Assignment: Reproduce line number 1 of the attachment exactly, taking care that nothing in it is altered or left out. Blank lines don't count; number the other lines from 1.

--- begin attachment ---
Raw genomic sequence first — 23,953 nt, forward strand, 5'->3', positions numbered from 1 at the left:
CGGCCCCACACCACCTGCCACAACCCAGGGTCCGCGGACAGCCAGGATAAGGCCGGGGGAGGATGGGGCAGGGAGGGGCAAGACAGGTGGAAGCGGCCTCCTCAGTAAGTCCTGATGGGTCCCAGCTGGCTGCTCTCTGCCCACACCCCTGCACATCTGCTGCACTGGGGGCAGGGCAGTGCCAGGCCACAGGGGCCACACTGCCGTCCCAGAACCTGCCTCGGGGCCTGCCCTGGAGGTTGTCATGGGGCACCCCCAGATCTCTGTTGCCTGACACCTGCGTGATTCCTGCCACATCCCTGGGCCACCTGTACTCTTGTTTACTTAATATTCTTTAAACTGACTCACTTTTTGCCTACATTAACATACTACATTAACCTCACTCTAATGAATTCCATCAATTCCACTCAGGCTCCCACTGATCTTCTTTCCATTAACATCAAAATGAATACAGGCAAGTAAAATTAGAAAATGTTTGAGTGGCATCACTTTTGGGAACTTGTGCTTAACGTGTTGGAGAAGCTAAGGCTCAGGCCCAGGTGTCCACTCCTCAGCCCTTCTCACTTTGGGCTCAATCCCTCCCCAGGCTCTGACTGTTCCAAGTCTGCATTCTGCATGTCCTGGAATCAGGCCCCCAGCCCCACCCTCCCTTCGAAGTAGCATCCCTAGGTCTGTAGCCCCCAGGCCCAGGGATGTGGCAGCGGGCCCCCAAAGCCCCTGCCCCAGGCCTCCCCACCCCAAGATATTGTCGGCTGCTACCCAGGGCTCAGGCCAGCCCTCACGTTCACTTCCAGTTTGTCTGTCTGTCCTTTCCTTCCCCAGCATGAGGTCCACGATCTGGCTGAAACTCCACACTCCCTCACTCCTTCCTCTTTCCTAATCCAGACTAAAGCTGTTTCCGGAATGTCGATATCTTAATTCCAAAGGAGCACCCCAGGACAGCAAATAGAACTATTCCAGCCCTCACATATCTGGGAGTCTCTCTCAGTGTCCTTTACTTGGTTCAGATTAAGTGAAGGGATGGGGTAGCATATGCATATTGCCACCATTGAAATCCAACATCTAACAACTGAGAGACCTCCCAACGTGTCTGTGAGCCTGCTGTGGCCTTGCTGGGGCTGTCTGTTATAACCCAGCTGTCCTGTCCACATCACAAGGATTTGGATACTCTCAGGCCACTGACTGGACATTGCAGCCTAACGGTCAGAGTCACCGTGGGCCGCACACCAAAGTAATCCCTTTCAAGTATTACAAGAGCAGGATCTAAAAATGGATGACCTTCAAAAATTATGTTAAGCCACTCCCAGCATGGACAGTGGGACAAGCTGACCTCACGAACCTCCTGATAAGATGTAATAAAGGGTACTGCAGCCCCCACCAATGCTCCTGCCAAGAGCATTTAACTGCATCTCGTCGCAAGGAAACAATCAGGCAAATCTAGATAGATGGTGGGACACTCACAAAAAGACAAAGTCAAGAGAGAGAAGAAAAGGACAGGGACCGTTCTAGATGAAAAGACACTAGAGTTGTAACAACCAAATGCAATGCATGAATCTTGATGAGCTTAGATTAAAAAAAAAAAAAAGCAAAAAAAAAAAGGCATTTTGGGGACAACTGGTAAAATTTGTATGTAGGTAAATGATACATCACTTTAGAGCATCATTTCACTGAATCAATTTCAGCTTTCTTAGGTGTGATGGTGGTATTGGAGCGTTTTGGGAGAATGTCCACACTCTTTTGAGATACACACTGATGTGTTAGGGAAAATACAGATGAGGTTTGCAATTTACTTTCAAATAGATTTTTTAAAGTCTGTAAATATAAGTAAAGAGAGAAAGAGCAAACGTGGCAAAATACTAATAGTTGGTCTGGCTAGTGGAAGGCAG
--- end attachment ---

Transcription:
Raw genomic sequence first — 23,953 nt, forward strand, 5'->3', positions numbered from 1 at the left: